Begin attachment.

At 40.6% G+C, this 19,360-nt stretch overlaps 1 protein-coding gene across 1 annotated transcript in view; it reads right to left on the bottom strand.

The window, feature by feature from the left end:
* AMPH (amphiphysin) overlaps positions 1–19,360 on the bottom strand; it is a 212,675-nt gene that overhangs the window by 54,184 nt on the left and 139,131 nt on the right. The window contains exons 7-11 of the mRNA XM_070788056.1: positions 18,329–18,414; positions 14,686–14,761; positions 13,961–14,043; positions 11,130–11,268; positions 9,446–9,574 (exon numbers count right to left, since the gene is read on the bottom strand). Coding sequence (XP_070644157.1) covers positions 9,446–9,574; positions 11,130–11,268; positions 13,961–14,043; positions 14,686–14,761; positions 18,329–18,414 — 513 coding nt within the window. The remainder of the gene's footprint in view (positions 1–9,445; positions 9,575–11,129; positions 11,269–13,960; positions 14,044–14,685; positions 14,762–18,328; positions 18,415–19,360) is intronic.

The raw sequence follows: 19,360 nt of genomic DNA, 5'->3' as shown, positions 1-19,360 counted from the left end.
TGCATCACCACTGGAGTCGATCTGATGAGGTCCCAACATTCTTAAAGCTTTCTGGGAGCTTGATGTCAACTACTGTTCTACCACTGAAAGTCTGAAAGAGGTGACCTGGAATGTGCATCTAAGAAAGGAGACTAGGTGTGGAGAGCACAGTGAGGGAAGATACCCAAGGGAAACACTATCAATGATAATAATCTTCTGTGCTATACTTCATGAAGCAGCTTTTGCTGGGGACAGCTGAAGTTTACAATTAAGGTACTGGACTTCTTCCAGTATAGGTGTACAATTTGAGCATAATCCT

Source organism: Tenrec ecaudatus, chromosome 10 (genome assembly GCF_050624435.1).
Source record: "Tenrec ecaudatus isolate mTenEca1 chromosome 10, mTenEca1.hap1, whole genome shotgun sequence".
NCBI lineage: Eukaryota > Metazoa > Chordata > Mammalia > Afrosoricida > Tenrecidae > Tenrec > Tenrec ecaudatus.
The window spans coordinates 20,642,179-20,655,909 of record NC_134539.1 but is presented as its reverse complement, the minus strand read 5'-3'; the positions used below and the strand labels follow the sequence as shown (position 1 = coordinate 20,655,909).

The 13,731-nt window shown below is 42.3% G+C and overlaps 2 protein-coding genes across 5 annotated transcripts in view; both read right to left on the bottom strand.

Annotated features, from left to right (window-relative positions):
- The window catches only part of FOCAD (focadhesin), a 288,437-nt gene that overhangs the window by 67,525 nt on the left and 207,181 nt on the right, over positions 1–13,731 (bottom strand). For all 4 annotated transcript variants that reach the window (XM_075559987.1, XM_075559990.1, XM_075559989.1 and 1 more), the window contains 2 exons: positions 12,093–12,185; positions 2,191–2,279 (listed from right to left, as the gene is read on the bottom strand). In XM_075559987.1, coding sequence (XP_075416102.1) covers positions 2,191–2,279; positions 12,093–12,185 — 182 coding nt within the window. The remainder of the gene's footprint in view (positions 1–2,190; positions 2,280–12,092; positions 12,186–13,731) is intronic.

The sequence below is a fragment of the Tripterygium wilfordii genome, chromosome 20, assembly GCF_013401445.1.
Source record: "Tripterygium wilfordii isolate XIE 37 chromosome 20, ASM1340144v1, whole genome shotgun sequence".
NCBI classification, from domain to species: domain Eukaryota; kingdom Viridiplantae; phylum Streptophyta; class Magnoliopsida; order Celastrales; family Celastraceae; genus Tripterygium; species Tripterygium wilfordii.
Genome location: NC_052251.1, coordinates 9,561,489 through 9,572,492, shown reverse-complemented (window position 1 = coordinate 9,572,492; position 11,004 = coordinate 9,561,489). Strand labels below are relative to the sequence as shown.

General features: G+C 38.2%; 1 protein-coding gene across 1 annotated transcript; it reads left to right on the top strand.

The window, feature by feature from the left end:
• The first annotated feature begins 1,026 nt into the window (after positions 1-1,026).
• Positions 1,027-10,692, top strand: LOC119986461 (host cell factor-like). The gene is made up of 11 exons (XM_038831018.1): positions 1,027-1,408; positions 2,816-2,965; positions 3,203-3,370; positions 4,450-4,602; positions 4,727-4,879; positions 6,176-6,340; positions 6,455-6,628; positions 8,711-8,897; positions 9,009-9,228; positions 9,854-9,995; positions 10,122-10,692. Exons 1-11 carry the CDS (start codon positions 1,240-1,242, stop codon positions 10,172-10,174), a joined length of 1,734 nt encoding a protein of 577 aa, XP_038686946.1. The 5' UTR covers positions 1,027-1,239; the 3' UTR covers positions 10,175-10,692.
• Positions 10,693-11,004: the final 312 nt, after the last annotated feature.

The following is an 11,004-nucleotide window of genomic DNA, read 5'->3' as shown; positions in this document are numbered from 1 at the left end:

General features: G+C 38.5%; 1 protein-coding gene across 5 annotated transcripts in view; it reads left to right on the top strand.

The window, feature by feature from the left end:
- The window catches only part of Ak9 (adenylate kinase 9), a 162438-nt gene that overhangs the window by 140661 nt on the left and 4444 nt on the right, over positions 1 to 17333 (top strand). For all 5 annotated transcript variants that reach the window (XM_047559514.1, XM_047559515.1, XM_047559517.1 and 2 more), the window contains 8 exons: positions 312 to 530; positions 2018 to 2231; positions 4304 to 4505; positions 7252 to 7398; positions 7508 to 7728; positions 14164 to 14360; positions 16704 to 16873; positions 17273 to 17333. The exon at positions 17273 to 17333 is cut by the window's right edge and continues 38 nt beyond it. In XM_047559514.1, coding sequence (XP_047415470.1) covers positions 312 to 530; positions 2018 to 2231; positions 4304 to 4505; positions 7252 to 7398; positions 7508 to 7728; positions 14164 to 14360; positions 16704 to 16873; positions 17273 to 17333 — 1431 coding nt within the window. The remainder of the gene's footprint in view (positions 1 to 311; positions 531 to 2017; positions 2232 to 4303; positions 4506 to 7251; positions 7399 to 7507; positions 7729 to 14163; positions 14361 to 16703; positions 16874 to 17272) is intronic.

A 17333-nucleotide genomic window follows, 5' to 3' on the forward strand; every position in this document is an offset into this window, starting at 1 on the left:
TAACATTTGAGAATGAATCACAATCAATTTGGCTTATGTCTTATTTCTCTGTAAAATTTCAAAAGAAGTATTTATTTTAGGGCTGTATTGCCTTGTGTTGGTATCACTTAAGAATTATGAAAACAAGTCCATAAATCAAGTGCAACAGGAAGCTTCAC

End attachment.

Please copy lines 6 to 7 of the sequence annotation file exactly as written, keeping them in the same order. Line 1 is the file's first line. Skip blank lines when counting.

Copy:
Source organism: Tenrec ecaudatus, chromosome 10 (genome assembly GCF_050624435.1).
Source record: "Tenrec ecaudatus isolate mTenEca1 chromosome 10, mTenEca1.hap1, whole genome shotgun sequence".